I would like to note that, this year, the president of the jury and members of the committee were, in my opinion, extraordinary creative personalities. The president of the jury was art critic Virginijus Kinčinaitis and the committee members were art critics Dr. Virginija Vitkienė, Ernestas Parulskis, and artists Deimantas Narkevičius and Žilvinas Landzbergas. In this case, such an assessment on their part was very pleasant and important to me. The award has drawn more attention to my work, not only from artists, but also viewers from of various fields of art. I must mention how happy I am that the gallery Meno parkas received good reviews, too: ArtVilnius’17 included it in its Top 7 list of galleries to see.

At the opening for Nature’s Fool – Artist’s Cool at the Meno parkas gallery, you threw a great party with music being played from vinyl records. Atmosphere seems to matter a lot to you. A couple of years ago, on the occasion of your solo exhibition Beyond the Horizon, I remember talking a lot with you about atmosphere. Do you think it can be one of the cornerstones in speaking about contemporary art?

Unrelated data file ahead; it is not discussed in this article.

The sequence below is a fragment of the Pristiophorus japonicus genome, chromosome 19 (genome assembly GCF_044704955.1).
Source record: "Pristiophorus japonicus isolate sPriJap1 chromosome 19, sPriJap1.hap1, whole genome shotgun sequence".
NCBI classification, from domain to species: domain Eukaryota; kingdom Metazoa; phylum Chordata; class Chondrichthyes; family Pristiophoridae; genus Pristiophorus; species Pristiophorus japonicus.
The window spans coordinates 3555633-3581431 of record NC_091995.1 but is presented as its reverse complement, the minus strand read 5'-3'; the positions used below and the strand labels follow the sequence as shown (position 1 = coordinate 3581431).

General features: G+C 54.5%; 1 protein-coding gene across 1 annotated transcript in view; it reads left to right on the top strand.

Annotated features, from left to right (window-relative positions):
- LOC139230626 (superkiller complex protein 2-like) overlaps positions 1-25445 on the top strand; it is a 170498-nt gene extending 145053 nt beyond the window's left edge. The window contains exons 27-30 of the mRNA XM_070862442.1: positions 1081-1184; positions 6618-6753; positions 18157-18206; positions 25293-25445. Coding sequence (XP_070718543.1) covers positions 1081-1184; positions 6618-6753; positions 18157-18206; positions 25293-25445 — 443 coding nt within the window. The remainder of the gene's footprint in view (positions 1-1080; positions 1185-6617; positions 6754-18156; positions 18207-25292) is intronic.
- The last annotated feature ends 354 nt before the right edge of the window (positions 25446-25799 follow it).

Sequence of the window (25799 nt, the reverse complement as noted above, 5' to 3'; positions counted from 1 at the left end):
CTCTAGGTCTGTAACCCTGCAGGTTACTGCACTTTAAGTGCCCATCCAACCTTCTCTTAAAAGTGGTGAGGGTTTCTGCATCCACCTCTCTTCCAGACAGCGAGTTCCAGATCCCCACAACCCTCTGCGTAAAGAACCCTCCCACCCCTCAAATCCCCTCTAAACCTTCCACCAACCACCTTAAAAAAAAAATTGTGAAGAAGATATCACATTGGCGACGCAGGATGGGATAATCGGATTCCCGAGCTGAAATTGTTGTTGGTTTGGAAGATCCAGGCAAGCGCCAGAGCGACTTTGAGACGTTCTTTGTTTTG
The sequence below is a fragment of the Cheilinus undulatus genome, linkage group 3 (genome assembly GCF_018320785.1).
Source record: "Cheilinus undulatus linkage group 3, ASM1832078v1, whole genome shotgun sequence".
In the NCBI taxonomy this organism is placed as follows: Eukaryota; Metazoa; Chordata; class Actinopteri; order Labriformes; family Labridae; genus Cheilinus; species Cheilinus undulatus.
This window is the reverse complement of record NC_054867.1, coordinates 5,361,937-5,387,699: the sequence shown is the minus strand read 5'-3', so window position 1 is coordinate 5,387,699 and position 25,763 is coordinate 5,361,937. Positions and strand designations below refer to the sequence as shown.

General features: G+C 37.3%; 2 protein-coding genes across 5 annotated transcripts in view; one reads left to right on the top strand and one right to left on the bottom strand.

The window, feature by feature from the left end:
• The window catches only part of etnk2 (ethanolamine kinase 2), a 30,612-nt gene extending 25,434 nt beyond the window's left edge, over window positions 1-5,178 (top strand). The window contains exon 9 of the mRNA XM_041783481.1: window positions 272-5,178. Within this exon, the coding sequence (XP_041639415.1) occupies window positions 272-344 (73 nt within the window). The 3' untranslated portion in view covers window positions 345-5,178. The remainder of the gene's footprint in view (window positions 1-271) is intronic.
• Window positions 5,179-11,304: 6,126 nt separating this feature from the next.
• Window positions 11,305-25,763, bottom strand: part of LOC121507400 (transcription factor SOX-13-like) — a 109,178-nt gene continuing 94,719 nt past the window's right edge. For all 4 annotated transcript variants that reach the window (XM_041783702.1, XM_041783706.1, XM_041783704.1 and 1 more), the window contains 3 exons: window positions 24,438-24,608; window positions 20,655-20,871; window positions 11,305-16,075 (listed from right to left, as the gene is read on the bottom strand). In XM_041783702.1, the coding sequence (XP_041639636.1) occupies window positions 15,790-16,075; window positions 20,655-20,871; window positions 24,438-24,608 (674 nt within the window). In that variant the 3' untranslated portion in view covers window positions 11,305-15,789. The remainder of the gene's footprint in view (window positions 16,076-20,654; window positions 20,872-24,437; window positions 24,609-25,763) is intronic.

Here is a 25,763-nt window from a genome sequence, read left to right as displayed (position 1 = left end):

Yes, atmosphere is especially important for me in terms of exhibitions: the atmosphere of the exposition by way of its rhythm and harmony. Also, the unit in terms of the whole, as well as one of the parts, in this case – a work of art, the atmosphere – is very often one of the most significant criteria. In contemporary art, I think the concept and its origins as well as the contexts are more significant, while the very atmosphere remains in the background.

07What has brought you to your creations where you have been using painting as a media? And what was your own path like? Do you now feel as though you have found or accomplished something?